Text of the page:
Extra Metamorphosis

Asher told his first boyfriend he'd discovered a writer named Franz Kafka who'd written a book where a guy wakes up to discover he has been transformed into a large and mostly immobile bug.

Extra Metamorphosis
Photo by Rocío Perera / Unsplash

by Nicholas Grider

Asher told his first boyfriend he'd discovered a writer named Franz Kafka who'd written a book where a guy wakes up to discover he has been transformed into a large and mostly immobile bug. The boyfriend declared the premise weird, and Asher agreed, wondering aloud who would think of that and how you would know what it felt like and what it actually would feel like, and his boyfriend responded by saying it didn't sound like a book with a happy ending and his parents had taught him "never do the work unless you know it'll succeed," so he only read books with happy endings and wasn't interested in reading or thinking about the big bug one.

Asher also told his second boyfriend about the book because by this point he'd read it but his boyfriend, a self-proclaimed "bits and pixels guy," was not interested except to ask Asher why he'd read a book like that and what it was really about. When asked for clarification, the boyfriend said he wondered whether it was a metaphor for something, and if so what, and was it still as urgent and cogent now as when it was written? The boyfriend explained he'd gone to a corporate tech seminar where he'd learned that the past is never universal but the future always is, which might not apply to metaphors but was worth pondering. Asher replied he hadn't considered metaphors or their universality and couldn't say, which the boyfriend said was fine, but also that it was 3am and could they maybe shelve the discussion until the next day, and Asher agreed but was slightly disappointed knowing that by breakfast the boyfriend would've chosen to forget the subject entirely.

Asher didn't tell his third boyfriend about the book because the third boyfriend was the kind who, while perfectly sweet, considered himself the most worldly and well-read person in the vicinity, and Asher knew if he brought up the book and bug and metaphor his boyfriend would just seize the opportunity to explain Kafka and the complex landscapes of symbolism in pre-war Central and Eastern European literature to Asher at great length and in exhausting detail, then feign offense if he caught Asher not paying attention and tell him yet again how the boyfriend had been taught––rightly––that all knowledge is ultimately good knowledge, even when it isn't.

Asher didn't mention the book at all to his fourth boyfriend, but when tipsy one night he did talk about how he always wondered what it would be like to be a bug, explaining he was curious what it would be like if you woke up in the morning and were a big bug and couldn't move, and the boyfriend told Asher he could help answer that question but only if Asher agreed to get way more drunk and take a beige pill the boyfriend offered him from an unmarked bottle. Citing something the boyfriend's father always used to say––never do a strange and pointless thing unless you make a profit––the boyfriend also requested permission to take pictures of Asher immobilized as the boyfriend's idea of a bug and sell the good pics in discreet online markets, but even after he promised to share a cut of the profits, Asher declined.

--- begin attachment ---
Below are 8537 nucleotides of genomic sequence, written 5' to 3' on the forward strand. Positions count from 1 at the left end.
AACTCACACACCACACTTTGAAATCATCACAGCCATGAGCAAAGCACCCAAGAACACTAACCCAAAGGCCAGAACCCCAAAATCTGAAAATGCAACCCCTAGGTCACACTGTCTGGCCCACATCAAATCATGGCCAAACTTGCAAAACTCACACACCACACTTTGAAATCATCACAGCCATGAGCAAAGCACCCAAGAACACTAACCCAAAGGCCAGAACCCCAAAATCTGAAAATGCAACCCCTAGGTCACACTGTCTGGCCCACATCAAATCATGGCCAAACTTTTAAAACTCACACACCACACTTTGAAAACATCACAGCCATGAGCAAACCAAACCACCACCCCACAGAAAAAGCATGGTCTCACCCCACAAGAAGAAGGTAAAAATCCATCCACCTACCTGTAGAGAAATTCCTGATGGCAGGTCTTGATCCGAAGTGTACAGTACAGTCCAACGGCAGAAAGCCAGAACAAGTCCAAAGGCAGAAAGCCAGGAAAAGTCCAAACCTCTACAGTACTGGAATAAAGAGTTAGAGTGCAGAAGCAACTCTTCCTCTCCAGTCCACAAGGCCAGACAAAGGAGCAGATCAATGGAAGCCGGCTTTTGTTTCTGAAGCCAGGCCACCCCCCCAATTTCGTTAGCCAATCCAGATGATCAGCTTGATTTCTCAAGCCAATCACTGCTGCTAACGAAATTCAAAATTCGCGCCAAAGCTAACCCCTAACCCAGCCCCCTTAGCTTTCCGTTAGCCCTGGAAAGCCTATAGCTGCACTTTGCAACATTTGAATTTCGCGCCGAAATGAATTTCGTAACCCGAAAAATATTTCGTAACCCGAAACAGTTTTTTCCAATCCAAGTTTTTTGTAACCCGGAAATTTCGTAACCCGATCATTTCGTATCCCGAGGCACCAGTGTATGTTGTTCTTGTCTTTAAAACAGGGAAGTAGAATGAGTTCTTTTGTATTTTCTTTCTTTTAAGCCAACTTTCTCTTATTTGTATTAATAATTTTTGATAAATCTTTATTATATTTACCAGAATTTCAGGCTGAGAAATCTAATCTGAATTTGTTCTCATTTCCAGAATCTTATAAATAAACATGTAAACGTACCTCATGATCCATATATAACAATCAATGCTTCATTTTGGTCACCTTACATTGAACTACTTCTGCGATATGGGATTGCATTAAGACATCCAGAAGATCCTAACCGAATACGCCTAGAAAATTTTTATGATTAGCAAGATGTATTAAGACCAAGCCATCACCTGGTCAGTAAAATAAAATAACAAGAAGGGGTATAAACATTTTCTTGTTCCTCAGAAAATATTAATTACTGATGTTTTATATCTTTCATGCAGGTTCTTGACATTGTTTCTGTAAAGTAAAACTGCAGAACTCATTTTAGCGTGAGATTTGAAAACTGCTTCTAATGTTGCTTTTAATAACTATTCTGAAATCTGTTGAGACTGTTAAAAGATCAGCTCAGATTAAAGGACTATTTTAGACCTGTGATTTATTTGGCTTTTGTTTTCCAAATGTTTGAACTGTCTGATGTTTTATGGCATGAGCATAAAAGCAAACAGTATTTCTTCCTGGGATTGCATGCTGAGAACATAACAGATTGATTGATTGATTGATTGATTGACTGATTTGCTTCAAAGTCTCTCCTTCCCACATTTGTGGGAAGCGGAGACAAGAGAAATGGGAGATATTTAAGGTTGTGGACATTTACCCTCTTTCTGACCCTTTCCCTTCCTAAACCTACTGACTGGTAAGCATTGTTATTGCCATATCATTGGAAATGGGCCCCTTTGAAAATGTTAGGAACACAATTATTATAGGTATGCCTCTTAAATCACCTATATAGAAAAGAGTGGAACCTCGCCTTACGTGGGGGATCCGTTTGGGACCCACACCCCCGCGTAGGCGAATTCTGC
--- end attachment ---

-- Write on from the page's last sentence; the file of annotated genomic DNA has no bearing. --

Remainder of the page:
Asher didn't tell his fifth boyfriend about anything because this boyfriend was the kind who did all of the telling and because he seemed most in love with Asher when he'd let the boyfriend tell him stuff with no response other than nodding and listening attentively. When the boyfriend told Asher they were going to marry and settle down because romance and wedlock were a matter of "shit or get off the pot," Asher responded by telling his boyfriend he was still growing and changing as person and, as such, would prefer to go the "off the pot" route.

Asher also didn't tell his sixth boyfriend about the book, the bug, or his curiosity, but by this point he had the kind of money from his white-collar job to have his whims custom built and to take long leaves of absence, and one night he arrived at his boyfriend's condo with a display case big enough to fit a person inside it and had air holes and a wooden base with wheels. When the boyfriend, more intrigued than unsettled, asked Asher what he wanted to do, Asher avoided the book and backstory and simply said he wanted, for the next five or six weeks, to be a bug. An important and usual bug. To know what it was like. When his boyfriend asked Asher to be more specific, Asher told his boyfriend to put and keep him in the display case, keep him alive, study him, and eventually get bored with studying and ignore him. "It's like the saying: never pass up a rare opportunity," Asher said to his boyfriend, "and be creative, but also be thorough and objective, and most importantly, don't tell me why you're doing it or what you want."

Nicholas Grider's story collections include Misadventure (A Strange Object/Deep Vellum) and Forest of Borders (Malarkey) and their work has appeared in Atlas and Alice, Conjunctions, Guernica, Maudlin House, and other publications.